In substance, the changes in regulation only impact digital images of local government records that were originally on paper and which are retained for ten years or longer. The regulations do not specify how a local government or State agency is to accomplish the requirement and do not preclude them from transferring imaged records to other media or maintaining microfilm copies for long-term preservation purposes. The following sections outline guidelines for government officials who choose to maintain records with retention periods of ten years or more in imaged formats. The guidelines represent best practices in the information technology management field and reflect established State information policies and standards.
Ensuring the long term accessibility and usability of records stored as digital images is largely dependent on how digital imaging systems are designed, implemented, managed, and migrated. A common misperception is that imaged records will be available as long as the physical media used to store the images last. Preservation of media is only one element that ensures long-term accessibility to records. The key to maintaining usable imaged records for long periods is the ability to transport the records, access tools, and required system functionality between hardware platforms, software platforms, and storage media over time. The life of an imaging system is conservatively estimated at about three years, while records retention and access requirements often exceed this short lifecycle. You must apply appropriate policies, management procedures, and technology from the point at which a system is designed until it is redesigned or migrated, to ensure that long-term records are accessible for as long as they are needed. This means you must make a long-term commitment of resources to preserve the accessibility and usability of digital images.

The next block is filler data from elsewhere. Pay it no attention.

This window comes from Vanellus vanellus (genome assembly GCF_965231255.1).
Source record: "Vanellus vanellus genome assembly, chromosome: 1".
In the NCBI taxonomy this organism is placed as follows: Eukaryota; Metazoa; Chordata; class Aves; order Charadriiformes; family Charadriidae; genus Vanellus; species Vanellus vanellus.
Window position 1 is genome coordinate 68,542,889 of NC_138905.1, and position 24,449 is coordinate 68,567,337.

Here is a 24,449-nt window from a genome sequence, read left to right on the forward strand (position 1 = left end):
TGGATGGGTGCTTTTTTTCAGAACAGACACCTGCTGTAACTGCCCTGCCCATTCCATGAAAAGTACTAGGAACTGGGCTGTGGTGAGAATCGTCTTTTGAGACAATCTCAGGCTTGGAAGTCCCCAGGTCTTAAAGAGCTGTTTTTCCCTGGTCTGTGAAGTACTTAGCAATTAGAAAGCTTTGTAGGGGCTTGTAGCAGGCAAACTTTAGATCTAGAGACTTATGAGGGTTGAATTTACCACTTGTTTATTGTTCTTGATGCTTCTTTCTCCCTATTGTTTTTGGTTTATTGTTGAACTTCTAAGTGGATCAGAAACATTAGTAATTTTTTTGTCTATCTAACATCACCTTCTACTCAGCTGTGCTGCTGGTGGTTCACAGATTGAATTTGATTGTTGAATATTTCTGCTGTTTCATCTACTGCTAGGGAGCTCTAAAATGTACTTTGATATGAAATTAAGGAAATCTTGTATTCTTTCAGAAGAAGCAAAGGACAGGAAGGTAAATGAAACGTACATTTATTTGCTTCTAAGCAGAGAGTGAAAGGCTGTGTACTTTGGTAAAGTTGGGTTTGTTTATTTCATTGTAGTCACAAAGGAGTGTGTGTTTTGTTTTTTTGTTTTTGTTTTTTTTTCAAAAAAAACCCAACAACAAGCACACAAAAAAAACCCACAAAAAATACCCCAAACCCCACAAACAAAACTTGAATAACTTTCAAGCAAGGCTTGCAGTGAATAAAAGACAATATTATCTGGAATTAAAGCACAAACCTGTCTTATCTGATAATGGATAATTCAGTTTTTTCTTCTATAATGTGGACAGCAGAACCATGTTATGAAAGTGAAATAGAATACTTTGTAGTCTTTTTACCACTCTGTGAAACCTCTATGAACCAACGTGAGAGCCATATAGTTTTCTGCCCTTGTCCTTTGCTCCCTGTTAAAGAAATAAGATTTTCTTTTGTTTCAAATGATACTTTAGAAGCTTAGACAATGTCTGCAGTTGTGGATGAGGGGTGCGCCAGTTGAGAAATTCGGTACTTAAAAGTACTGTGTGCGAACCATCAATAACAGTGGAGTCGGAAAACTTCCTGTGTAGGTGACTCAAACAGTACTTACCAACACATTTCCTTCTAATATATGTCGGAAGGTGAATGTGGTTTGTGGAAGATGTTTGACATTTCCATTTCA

Legal and Policy Consideration